Grow Dat’s first farm dinner will feature chefs Martha Wiggins, Ben Thibodeaux, John Bel and Ruby Bloch from Sylvain, Cavan and Meauxbar along with cocktails from Barrel Proof. Tickets  for this event are $125 and proceeds benefit Grow Dat’s programming for the upcoming year.

The next Dinner on the Farm is scheduled for Oct. 22 followed by another on Nov. 12.

Read more about Grow Dat in this New Wave article. Click here to purchase tickets.


Small City Center up for prestigious development award

Barri Bronston 


The Albert Jr. and Tina Small City Center, the community design center of the Tulane School of Architecture, has been named a finalist for the 2016 National Creative Placemaking Fund.

ArtPlace America’s National Creative Placemaking Fund is a highly competitive national program that invests money in communities where the arts help drive community development projects related to such issues as agriculture and food, economic development, education and youth, environment and energy, health, housing, immigration, public safety, transportation and workforce development.

Small City Center, in partnership with Hung Dao CDC, was named one of 80 finalists for the Hung Dao Community Center & Heritage Gardens in Lower Algiers. Those 80 projects represent 6 percent of the more than 1,300 applications that ArtPlace America reviewed. Winners will be announced in December and will share in a total of $10.5 million.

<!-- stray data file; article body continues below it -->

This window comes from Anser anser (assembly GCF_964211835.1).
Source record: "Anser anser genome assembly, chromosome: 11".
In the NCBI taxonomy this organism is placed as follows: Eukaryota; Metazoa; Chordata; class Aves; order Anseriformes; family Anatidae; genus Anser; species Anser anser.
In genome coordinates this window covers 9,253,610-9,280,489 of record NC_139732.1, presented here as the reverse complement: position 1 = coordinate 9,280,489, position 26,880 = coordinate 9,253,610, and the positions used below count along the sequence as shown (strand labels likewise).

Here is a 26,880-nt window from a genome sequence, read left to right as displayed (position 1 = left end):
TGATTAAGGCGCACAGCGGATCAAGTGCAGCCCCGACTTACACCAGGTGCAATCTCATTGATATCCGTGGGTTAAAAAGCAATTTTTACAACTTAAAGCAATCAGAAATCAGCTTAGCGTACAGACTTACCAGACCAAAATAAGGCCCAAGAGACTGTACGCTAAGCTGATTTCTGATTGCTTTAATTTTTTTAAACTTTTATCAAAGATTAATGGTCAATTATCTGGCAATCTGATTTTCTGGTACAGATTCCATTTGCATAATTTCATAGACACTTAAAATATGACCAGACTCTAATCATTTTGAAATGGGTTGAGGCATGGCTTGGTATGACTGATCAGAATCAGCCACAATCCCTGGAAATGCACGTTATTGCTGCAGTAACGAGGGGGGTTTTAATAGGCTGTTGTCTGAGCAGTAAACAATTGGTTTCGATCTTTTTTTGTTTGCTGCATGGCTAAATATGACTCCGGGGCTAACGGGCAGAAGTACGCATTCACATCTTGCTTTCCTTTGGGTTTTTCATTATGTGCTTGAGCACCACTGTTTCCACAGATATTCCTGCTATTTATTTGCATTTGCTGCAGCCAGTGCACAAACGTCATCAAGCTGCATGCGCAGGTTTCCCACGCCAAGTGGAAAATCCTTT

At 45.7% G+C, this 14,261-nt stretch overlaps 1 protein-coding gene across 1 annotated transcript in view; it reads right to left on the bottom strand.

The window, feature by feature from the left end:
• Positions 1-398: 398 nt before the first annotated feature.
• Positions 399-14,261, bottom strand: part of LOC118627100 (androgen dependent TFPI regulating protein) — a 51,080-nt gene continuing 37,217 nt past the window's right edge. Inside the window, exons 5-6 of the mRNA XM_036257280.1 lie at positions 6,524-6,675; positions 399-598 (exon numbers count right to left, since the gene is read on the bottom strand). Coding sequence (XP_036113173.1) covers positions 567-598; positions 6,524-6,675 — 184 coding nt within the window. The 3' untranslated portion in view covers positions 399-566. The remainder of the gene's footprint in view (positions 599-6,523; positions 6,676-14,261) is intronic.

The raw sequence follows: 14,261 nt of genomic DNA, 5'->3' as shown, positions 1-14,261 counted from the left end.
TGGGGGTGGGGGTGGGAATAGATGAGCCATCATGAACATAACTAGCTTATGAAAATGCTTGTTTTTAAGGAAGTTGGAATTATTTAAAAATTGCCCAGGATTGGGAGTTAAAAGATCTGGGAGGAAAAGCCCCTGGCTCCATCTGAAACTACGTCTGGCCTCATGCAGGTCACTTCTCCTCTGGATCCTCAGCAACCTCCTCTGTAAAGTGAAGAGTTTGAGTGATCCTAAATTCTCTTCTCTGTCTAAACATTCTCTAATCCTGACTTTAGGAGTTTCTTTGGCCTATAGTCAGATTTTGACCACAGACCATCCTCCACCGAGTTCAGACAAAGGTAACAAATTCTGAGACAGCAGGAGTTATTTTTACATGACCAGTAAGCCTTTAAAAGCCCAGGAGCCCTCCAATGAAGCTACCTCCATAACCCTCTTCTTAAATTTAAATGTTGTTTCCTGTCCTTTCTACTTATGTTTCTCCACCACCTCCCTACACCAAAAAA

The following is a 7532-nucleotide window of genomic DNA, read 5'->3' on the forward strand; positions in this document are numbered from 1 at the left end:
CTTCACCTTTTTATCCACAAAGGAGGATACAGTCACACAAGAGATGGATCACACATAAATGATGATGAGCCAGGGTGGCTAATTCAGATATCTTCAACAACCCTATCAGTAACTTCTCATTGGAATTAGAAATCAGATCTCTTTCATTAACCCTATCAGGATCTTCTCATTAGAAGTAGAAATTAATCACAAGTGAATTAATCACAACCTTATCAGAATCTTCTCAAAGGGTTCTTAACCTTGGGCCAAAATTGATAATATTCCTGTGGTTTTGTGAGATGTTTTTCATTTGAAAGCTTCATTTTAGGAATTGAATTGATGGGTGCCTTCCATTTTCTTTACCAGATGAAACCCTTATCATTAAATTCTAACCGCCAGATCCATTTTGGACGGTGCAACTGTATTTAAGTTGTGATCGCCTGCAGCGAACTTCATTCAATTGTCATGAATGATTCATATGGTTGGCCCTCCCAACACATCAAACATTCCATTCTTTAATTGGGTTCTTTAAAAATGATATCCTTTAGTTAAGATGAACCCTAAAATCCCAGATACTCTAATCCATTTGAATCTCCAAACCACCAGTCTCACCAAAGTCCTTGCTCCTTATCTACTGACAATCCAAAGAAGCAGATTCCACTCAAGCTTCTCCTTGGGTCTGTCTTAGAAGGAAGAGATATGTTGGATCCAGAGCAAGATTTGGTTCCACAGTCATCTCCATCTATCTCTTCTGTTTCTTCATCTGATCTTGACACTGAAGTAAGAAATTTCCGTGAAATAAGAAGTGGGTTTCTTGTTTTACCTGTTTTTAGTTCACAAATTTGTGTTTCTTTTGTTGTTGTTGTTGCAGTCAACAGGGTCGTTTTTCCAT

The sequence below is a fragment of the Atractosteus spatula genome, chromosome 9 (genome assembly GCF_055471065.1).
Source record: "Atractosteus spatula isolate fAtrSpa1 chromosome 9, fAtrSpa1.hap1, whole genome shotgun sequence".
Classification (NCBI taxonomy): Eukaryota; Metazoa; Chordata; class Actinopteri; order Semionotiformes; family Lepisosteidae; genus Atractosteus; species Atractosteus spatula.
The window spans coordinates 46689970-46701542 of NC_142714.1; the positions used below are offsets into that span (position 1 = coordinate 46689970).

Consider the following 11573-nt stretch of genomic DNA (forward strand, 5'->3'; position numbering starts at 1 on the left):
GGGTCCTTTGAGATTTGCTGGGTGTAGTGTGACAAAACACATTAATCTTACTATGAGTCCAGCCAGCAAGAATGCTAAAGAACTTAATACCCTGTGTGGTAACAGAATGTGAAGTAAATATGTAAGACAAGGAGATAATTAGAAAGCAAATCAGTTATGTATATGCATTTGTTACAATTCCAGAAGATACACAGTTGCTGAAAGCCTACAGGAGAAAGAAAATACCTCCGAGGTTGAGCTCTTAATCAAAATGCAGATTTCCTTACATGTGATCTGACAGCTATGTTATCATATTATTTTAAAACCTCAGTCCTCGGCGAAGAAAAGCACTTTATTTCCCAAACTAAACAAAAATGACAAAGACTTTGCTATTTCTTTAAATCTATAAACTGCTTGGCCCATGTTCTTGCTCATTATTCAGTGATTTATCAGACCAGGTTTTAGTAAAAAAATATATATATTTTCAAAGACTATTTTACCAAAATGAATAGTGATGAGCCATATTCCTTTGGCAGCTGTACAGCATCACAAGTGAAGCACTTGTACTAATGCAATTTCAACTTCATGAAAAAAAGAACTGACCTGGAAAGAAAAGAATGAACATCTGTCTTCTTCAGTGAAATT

Students and faculty of Small City Center will provide technical assistance and design service for the 6.5-acre park, which when completed will tell the story of the community through plantings native to Vietnam and how these plants relate to regional differences in food and culture. The park will offer youth education, community gardening, culinary demonstrations, food markets, recreation and cultural events, including the Tet Festival, the annual Vietnamese New Year’s celebration.

Small City Center will now complete more extensive application materials and schedule a site visit with an ArtPlace staff member and a national peer expert. ArtPlace America will convene these peer experts for an in-person panel meeting this fall before announcing the winners in December.

To date, the program has invested $67 million in 227 projects across 152 communities. The complete list of 2016 finalists may be found here.

Hung Dao Heritage Gardens – ArtPlace America 2016 Finalist